What Is A ‘Dead Leg’?

What is a ‘dead leg’?

A dead leg can be extremely painful and is a frequent injury in contact sports. A dead leg can also be known as quadriceps contusion, cork thigh, corky, and quadriceps haemorrhage.

Kids football match
Dead legs are common injuries in football

It is reasonably common in fast moving sports involving some form of contact, for example football, rugby, shinty, hockey, or basketball.

What Causes a Dead Leg?

A dead leg is an injury caused by a numbing blow to the casualty’s upper leg. Often caused by another player’s knee, but can also be through contact with a hockey stick or other hard object.

Heavy impact to the quadricep causes the muscle to be crushed against the femur bone. This causes a tearing of the muscle within the sheath that surrounds it.

The muscle hurts at point of impact and is usually accompanied by tingling or numbness in the leg. This numbness is what gives the name ‘a dead leg’. bruising and sometimes restricted movement are other signs to look out for.

Grades of Severity of a Dead Leg

There are three grades of severity for dead leg. Of these, the most commonly experienced, are grade 1 mild contusions, but they can be a lot more serious.

Grade 1 – Mild Contusion

With Grade 1 contusions, the casualty will feel tightness in the thigh, and the injury site may be sore to touch. There is unlikely to be much swelling. The casualty will still have nearly a full range of motion when stretching the muscle. They shouldn’t have any problem weight-bearing, but may walk with a limp.

Grade 2 – Moderate Contusion

A Grade 2 contusion will mean that the casualty is unlikely to be able to walk properly. Possible swelling and straightening the leg against resistance produces pain. The casualty will not be comfortable weight-bearing on the injured leg. Touching the injury site will cause pain.

Grade 3 – Severe Contusion

Grade 3 contusions mean the casualty will be unlikely to be able to walk without the aid of crutches. They will be in severe pain and significant swelling will appear immediately. Contracting the muscle may produce a visible bulge or gap in the muscle. There is likely to be a significant loss of motion in the knee.

Simple Treatments for a Dead Leg

Because the muscle has been damaged, it is important not to return to activity too soon. Rather, concentrate on rest and healing, especially for Grade 2 and Grade 3 injuries.

It is also important that the casualty is fully assessed for further underlying damage to the bone in the case of more significant injuries. This will involve a visit to the hospital or minor injuries clinic. And an X-ray, or other scans may be advised.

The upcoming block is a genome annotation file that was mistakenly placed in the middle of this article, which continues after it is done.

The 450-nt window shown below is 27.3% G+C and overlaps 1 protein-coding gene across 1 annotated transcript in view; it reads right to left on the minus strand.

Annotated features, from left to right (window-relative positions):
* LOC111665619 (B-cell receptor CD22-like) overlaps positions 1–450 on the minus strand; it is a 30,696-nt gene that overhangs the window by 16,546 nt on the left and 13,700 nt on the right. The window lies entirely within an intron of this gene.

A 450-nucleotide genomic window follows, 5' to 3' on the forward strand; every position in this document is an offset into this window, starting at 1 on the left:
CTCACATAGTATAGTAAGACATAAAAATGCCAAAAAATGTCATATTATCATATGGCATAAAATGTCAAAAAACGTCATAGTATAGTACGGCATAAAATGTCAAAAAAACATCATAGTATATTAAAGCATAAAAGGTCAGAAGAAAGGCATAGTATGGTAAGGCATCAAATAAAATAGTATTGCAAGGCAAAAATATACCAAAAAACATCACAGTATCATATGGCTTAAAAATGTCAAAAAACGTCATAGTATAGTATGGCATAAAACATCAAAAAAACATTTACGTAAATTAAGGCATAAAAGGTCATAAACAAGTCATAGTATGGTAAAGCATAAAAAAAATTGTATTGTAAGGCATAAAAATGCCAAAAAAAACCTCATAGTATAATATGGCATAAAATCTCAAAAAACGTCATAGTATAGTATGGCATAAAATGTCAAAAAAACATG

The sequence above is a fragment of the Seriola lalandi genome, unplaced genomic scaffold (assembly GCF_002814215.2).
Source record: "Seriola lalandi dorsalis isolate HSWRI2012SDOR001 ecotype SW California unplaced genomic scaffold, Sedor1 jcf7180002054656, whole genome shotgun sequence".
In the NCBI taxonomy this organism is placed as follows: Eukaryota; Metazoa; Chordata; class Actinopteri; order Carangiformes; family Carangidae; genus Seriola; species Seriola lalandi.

If at any stage the injury signs or symptoms become worse, immediate medical attention should be sought. For example if there is an increase in pain, swelling or numbness.

RICE

The R.I.C.E. treatment method remains the most efficient first aid technique for many types of sports injury, including the dead leg. Our RICE blog explains the process in more detail.

Avoiding further damage through ceasing play or activity is the first step, and is an important one. This also allows time for a proper assessment of the injury, away from the pressure of a continuing game.

Ice (cooling) applications should take place during the first 72 hours after the injury. 15-minute sessions with a break of 2-3 hours between applications. 

Light, comfortable compression can help by limiting the swelling, but this should be removed or loosened if it is causing further pain. Lightly stretching the muscle can also help. This can be achieved by maintaining a slight bend in the knee, in the case of a thigh injury.

Elevating the injury will also help with reducing swelling.

Stretching

In the case of grade 1 dead leg, stretching will be included in the recovery programme within a few days. Starting with light stretches, paying attention to the response of the body.

One sign that the casualty is ready to move on to more difficult exercises is the ability to bend the knee to 90 degrees without any pain or tightness in the upper leg muscles.

At this point a physician or physiotherapist will prescribe a more detailed rehabilitation programme.

Returning To Activity

The casualty should not return to play until full range of motion and strength is regained. This may take several weeks, or even months in the case of severe contusions.

It is important to be patient in this process as with most injury recovery. Excessive stress on the injured muscle before it is fully healed can cause longer lasting damage.

For a pitch side assessment of a mild contusion or dead leg, the SALTAPS protocol can be very helpful. This will help you assess strength and mobility immediately.

How Can You Find Out More?

Contact us for more information or view our upcoming sports first aid courses by clicking here.

Digital Sports First Aid Manual

You may also be interested in our Digital Sports First Aid manual. The manual is free for anyone who books on one of our first aid courses, or can be purchased here.

It can be downloaded to your hand held tablet or phone and includes links to a large video library demonstrating first aid techniques like CPR and injury management.

About The Author

Tom Durham

Tom has 10 years of experience as a first aid trainer / assessor and over 20 years experience of outdoor sports instruction and coaching internationally. Prior to becoming a founder of the First Aid Training Co-operative, Tom grew a successful business delivering predominantly outdoor / remote first aid courses across Scotland, using his experience to help others in the outdoor industry improve their skills. Tom is a graduate of the Rural Leadership Programme and also runs a mountain bike trail design consultancy. He continues to work internationally, dividing his time between Scotland and the Italian Alps.